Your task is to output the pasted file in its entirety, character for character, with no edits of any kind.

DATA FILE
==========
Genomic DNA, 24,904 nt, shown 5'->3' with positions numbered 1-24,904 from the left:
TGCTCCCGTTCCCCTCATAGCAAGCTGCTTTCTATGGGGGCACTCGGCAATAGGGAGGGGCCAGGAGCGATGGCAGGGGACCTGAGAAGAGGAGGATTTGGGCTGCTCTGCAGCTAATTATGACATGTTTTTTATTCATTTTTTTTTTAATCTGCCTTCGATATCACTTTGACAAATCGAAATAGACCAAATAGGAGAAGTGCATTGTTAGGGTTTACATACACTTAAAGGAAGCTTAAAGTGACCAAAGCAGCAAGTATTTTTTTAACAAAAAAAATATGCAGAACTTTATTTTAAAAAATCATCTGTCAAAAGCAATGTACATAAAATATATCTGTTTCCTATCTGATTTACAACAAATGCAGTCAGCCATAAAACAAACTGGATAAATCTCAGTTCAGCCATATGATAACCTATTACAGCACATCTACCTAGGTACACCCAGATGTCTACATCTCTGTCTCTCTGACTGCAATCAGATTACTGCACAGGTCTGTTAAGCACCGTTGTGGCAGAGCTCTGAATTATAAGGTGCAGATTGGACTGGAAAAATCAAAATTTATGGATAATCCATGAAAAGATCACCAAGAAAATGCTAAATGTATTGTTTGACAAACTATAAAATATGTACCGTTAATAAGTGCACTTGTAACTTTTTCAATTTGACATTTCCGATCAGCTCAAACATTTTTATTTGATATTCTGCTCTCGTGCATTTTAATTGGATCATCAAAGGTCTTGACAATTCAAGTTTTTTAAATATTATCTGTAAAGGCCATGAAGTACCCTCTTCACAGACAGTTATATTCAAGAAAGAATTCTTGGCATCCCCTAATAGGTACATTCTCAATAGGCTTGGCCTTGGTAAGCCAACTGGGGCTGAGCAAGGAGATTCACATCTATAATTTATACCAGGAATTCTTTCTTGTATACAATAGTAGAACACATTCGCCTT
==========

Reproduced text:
Genomic DNA, 24,904 nt, shown 5'->3' with positions numbered 1-24,904 from the left:
TGCTCCCGTTCCCCTCATAGCAAGCTGCTTTCTATGGGGGCACTCGGCAATAGGGAGGGGCCAGGAGCGATGGCAGGGGACCTGAGAAGAGGAGGATTTGGGCTGCTCTGCAGCTAATTATGACATGTTTTTTATTCATTTTTTTTTTAATCTGCCTTCGATATCACTTTGACAAATCGAAATAGACCAAATAGGAGAAGTGCATTGTTAGGGTTTACATACACTTAAAGGAAGCTTAAAGTGACCAAAGCAGCAAGTATTTTTTTAACAAAAAAAATATGCAGAACTTTATTTTAAAAAATCATCTGTCAAAAGCAATGTACATAAAATATATCTGTTTCCTATCTGATTTACAACAAATGCAGTCAGCCATAAAACAAACTGGATAAATCTCAGTTCAGCCATATGATAACCTATTACAGCACATCTACCTAGGTACACCCAGATGTCTACATCTCTGTCTCTCTGACTGCAATCAGATTACTGCACAGGTCTGTTAAGCACCGTTGTGGCAGAGCTCTGAATTATAAGGTGCAGATTGGACTGGAAAAATCAAAATTTATGGATAATCCATGAAAAGATCACCAAGAAAATGCTAAATGTATTGTTTGACAAACTATAAAATATGTACCGTTAATAAGTGCACTTGTAACTTTTTCAATTTGACATTTCCGATCAGCTCAAACATTTTTATTTGATATTCTGCTCTCGTGCATTTTAATTGGATCATCAAAGGTCTTGACAATTCAAGTTTTTTAAATATTATCTGTAAAGGCCATGAAGTACCCTCTTCACAGACAGTTATATTCAAGAAAGAATTCTTGGCATCCCCTAATAGGTACATTCTCAATAGGCTTGGCCTTGGTAAGCCAACTGGGGCTGAGCAAGGAGATTCACATCTATAATTTATACCAGGAATTCTTTCTTGTATACAATAGTAGAACACATTCGCCTT